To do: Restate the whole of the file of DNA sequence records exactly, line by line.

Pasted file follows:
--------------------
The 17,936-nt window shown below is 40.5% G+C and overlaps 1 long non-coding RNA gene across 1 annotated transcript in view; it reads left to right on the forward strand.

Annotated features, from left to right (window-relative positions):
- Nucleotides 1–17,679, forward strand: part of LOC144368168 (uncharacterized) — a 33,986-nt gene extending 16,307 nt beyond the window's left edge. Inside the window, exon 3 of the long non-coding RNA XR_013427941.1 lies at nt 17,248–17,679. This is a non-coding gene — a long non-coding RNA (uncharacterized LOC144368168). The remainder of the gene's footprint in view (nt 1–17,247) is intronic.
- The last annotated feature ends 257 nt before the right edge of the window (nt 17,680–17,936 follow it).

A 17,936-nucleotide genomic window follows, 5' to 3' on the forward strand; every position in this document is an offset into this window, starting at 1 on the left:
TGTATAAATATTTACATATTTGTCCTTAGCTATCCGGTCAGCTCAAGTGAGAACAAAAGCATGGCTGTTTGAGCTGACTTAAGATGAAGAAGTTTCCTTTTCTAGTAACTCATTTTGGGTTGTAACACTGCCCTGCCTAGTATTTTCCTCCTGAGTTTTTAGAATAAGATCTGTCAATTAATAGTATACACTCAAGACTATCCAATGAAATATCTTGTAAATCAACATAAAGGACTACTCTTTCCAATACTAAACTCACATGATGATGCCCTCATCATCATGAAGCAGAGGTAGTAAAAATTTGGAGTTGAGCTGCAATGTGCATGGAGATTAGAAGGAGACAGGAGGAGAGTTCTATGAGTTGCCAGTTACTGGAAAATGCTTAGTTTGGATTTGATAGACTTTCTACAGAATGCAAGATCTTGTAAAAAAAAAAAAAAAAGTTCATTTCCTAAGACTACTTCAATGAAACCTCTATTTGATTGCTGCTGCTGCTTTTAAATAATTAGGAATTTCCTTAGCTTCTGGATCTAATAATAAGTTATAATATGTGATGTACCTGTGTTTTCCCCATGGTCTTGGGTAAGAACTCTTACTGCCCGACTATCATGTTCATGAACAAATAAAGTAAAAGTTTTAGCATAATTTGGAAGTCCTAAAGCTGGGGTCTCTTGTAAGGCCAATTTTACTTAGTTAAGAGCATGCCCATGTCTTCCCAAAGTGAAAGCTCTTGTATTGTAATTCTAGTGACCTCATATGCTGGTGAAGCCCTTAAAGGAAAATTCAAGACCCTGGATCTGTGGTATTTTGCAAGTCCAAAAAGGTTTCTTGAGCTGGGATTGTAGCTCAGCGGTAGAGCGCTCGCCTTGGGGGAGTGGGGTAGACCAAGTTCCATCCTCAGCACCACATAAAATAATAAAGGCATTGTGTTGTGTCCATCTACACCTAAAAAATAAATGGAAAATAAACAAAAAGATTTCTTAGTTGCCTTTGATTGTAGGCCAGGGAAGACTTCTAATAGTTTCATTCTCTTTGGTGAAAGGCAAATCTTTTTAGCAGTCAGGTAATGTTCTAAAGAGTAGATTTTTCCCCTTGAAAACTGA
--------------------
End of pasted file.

The 17,936-nt window shown below is 40.5% G+C and overlaps 1 long non-coding RNA gene across 1 annotated transcript in view; it reads left to right on the forward strand.

Annotated features, from left to right (window-relative positions):
- Nucleotides 1–17,679, forward strand: part of LOC144368168 (uncharacterized) — a 33,986-nt gene extending 16,307 nt beyond the window's left edge. Inside the window, exon 3 of the long non-coding RNA XR_013427941.1 lies at nt 17,248–17,679. This is a non-coding gene — a long non-coding RNA (uncharacterized LOC144368168). The remainder of the gene's footprint in view (nt 1–17,247) is intronic.
- The last annotated feature ends 257 nt before the right edge of the window (nt 17,680–17,936 follow it).

A 17,936-nucleotide genomic window follows, 5' to 3' on the forward strand; every position in this document is an offset into this window, starting at 1 on the left:
TGTATAAATATTTACATATTTGTCCTTAGCTATCCGGTCAGCTCAAGTGAGAACAAAAGCATGGCTGTTTGAGCTGACTTAAGATGAAGAAGTTTCCTTTTCTAGTAACTCATTTTGGGTTGTAACACTGCCCTGCCTAGTATTTTCCTCCTGAGTTTTTAGAATAAGATCTGTCAATTAATAGTATACACTCAAGACTATCCAATGAAATATCTTGTAAATCAACATAAAGGACTACTCTTTCCAATACTAAACTCACATGATGATGCCCTCATCATCATGAAGCAGAGGTAGTAAAAATTTGGAGTTGAGCTGCAATGTGCATGGAGATTAGAAGGAGACAGGAGGAGAGTTCTATGAGTTGCCAGTTACTGGAAAATGCTTAGTTTGGATTTGATAGACTTTCTACAGAATGCAAGATCTTGTAAAAAAAAAAAAAAAAGTTCATTTCCTAAGACTACTTCAATGAAACCTCTATTTGATTGCTGCTGCTGCTTTTAAATAATTAGGAATTTCCTTAGCTTCTGGATCTAATAATAAGTTATAATATGTGATGTACCTGTGTTTTCCCCATGGTCTTGGGTAAGAACTCTTACTGCCCGACTATCATGTTCATGAACAAATAAAGTAAAAGTTTTAGCATAATTTGGAAGTCCTAAAGCTGGGGTCTCTTGTAAGGCCAATTTTACTTAGTTAAGAGCATGCCCATGTCTTCCCAAAGTGAAAGCTCTTGTATTGTAATTCTAGTGACCTCATATGCTGGTGAAGCCCTTAAAGGAAAATTCAAGACCCTGGATCTGTGGTATTTTGCAAGTCCAAAAAGGTTTCTTGAGCTGGGATTGTAGCTCAGCGGTAGAGCGCTCGCCTTGGGGGAGTGGGGTAGACCAAGTTCCATCCTCAGCACCACATAAAATAATAAAGGCATTGTGTTGTGTCCATCTACACCTAAAAAATAAATGGAAAATAAACAAAAAGATTTCTTAGTTGCCTTTGATTGTAGGCCAGGGAAGACTTCTAATAGTTTCATTCTCTTTGGTGAAAGGCAAATCTTTTTAGCAGTCAGGTAATGTTCTAAAGAGTAGATTTTTCCCCTTGAAAACTGA